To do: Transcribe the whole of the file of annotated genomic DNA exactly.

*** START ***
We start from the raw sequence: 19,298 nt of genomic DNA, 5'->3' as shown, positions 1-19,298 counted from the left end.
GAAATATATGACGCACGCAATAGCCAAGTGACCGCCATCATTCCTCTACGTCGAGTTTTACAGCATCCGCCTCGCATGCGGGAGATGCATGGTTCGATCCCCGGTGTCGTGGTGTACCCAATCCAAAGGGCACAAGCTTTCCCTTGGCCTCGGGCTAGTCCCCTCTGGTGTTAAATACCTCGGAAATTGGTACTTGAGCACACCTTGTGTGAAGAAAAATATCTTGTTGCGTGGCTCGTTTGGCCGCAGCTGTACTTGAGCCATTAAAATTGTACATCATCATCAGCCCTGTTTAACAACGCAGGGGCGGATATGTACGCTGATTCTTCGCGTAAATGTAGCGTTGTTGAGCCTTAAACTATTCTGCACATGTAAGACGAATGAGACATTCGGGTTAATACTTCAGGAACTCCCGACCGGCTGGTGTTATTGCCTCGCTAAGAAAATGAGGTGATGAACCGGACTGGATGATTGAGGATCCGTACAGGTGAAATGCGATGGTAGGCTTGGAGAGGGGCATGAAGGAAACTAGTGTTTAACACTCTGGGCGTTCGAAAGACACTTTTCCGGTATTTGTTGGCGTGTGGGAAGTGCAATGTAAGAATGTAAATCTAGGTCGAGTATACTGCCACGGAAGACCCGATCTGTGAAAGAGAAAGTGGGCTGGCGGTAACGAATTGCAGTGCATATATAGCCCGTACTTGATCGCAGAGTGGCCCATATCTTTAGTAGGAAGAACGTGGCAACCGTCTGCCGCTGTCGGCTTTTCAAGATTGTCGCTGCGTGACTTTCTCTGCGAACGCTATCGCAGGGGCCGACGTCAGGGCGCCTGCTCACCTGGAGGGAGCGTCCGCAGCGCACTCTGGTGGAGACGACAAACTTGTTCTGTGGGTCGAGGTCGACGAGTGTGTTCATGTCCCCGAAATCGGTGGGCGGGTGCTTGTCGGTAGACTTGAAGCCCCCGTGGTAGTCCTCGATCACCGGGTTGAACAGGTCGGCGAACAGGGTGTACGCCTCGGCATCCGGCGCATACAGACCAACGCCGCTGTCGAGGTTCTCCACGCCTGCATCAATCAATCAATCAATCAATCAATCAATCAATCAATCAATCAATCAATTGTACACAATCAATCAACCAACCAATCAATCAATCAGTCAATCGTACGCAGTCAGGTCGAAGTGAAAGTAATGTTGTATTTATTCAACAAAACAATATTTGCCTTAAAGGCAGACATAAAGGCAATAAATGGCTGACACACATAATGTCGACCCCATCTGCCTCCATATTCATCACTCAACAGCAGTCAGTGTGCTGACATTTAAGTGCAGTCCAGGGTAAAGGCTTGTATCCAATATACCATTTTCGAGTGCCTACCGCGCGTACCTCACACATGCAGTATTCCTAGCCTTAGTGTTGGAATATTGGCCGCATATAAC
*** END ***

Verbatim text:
We start from the raw sequence: 19,298 nt of genomic DNA, 5'->3' as shown, positions 1-19,298 counted from the left end.
GAAATATATGACGCACGCAATAGCCAAGTGACCGCCATCATTCCTCTACGTCGAGTTTTACAGCATCCGCCTCGCATGCGGGAGATGCATGGTTCGATCCCCGGTGTCGTGGTGTACCCAATCCAAAGGGCACAAGCTTTCCCTTGGCCTCGGGCTAGTCCCCTCTGGTGTTAAATACCTCGGAAATTGGTACTTGAGCACACCTTGTGTGAAGAAAAATATCTTGTTGCGTGGCTCGTTTGGCCGCAGCTGTACTTGAGCCATTAAAATTGTACATCATCATCAGCCCTGTTTAACAACGCAGGGGCGGATATGTACGCTGATTCTTCGCGTAAATGTAGCGTTGTTGAGCCTTAAACTATTCTGCACATGTAAGACGAATGAGACATTCGGGTTAATACTTCAGGAACTCCCGACCGGCTGGTGTTATTGCCTCGCTAAGAAAATGAGGTGATGAACCGGACTGGATGATTGAGGATCCGTACAGGTGAAATGCGATGGTAGGCTTGGAGAGGGGCATGAAGGAAACTAGTGTTTAACACTCTGGGCGTTCGAAAGACACTTTTCCGGTATTTGTTGGCGTGTGGGAAGTGCAATGTAAGAATGTAAATCTAGGTCGAGTATACTGCCACGGAAGACCCGATCTGTGAAAGAGAAAGTGGGCTGGCGGTAACGAATTGCAGTGCATATATAGCCCGTACTTGATCGCAGAGTGGCCCATATCTTTAGTAGGAAGAACGTGGCAACCGTCTGCCGCTGTCGGCTTTTCAAGATTGTCGCTGCGTGACTTTCTCTGCGAACGCTATCGCAGGGGCCGACGTCAGGGCGCCTGCTCACCTGGAGGGAGCGTCCGCAGCGCACTCTGGTGGAGACGACAAACTTGTTCTGTGGGTCGAGGTCGACGAGTGTGTTCATGTCCCCGAAATCGGTGGGCGGGTGCTTGTCGGTAGACTTGAAGCCCCCGTGGTAGTCCTCGATCACCGGGTTGAACAGGTCGGCGAACAGGGTGTACGCCTCGGCATCCGGCGCATACAGACCAACGCCGCTGTCGAGGTTCTCCACGCCTGCATCAATCAATCAATCAATCAATCAATCAATCAATCAATCAATCAATCAATTGTACACAATCAATCAACCAACCAATCAATCAATCAGTCAATCGTACGCAGTCAGGTCGAAGTGAAAGTAATGTTGTATTTATTCAACAAAACAATATTTGCCTTAAAGGCAGACATAAAGGCAATAAATGGCTGACACACATAATGTCGACCCCATCTGCCTCCATATTCATCACTCAACAGCAGTCAGTGTGCTGACATTTAAGTGCAGTCCAGGGTAAAGGCTTGTATCCAATATACCATTTTCGAGTGCCTACCGCGCGTACCTCACACATGCAGTATTCCTAGCCTTAGTGTTGGAATATTGGCCGCATATAAC